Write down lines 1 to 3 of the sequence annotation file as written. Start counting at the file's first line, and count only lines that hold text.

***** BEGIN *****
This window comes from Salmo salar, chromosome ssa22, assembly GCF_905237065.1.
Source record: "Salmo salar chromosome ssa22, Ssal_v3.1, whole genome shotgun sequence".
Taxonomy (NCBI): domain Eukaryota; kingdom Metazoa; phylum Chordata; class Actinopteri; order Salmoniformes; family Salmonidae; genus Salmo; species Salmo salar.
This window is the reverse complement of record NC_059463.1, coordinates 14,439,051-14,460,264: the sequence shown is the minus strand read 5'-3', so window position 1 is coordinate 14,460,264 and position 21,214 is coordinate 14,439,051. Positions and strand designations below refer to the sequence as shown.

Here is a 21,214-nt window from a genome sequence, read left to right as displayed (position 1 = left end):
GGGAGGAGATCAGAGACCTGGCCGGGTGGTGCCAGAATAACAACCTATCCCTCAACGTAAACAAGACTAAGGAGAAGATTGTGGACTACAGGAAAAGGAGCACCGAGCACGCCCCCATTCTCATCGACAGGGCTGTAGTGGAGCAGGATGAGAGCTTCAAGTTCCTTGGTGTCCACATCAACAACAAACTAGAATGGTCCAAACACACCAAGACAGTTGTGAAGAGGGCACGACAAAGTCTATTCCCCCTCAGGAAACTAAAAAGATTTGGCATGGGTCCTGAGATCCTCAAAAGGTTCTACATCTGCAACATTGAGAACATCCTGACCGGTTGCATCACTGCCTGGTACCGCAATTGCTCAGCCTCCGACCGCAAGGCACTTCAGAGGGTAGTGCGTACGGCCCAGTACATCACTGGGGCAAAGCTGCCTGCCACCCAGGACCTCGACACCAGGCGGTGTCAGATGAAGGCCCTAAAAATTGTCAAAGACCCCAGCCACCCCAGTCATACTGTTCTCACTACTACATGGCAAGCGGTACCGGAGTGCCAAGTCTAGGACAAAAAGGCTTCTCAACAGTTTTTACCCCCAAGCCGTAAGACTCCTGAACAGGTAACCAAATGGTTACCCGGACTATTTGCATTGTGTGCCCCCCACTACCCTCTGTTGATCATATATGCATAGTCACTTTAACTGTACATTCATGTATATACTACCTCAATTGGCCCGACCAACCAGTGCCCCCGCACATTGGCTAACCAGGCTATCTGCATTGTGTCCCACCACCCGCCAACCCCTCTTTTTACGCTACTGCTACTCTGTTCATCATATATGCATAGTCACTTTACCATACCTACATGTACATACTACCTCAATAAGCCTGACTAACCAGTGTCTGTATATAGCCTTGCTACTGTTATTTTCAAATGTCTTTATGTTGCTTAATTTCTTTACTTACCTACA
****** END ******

This window comes from Salmo salar, chromosome ssa22, assembly GCF_905237065.1.
Source record: "Salmo salar chromosome ssa22, Ssal_v3.1, whole genome shotgun sequence".
Taxonomy (NCBI): domain Eukaryota; kingdom Metazoa; phylum Chordata; class Actinopteri; order Salmoniformes; family Salmonidae; genus Salmo; species Salmo salar.